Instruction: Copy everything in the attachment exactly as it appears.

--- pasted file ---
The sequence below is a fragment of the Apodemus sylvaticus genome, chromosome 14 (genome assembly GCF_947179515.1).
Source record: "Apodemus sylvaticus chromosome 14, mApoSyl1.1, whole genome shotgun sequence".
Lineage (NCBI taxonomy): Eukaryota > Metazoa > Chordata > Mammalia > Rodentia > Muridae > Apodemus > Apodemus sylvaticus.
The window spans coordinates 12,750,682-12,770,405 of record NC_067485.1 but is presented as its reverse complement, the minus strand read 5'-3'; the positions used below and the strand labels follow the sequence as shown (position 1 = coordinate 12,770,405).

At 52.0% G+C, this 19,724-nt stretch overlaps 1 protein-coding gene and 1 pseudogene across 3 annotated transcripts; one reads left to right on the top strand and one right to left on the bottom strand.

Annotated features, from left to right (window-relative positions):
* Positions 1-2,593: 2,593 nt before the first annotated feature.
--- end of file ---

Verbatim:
The sequence below is a fragment of the Apodemus sylvaticus genome, chromosome 14 (genome assembly GCF_947179515.1).
Source record: "Apodemus sylvaticus chromosome 14, mApoSyl1.1, whole genome shotgun sequence".
Lineage (NCBI taxonomy): Eukaryota > Metazoa > Chordata > Mammalia > Rodentia > Muridae > Apodemus > Apodemus sylvaticus.
The window spans coordinates 12,750,682-12,770,405 of record NC_067485.1 but is presented as its reverse complement, the minus strand read 5'-3'; the positions used below and the strand labels follow the sequence as shown (position 1 = coordinate 12,770,405).

At 52.0% G+C, this 19,724-nt stretch overlaps 1 protein-coding gene and 1 pseudogene across 3 annotated transcripts; one reads left to right on the top strand and one right to left on the bottom strand.

Annotated features, from left to right (window-relative positions):
* Positions 1-2,593: 2,593 nt before the first annotated feature.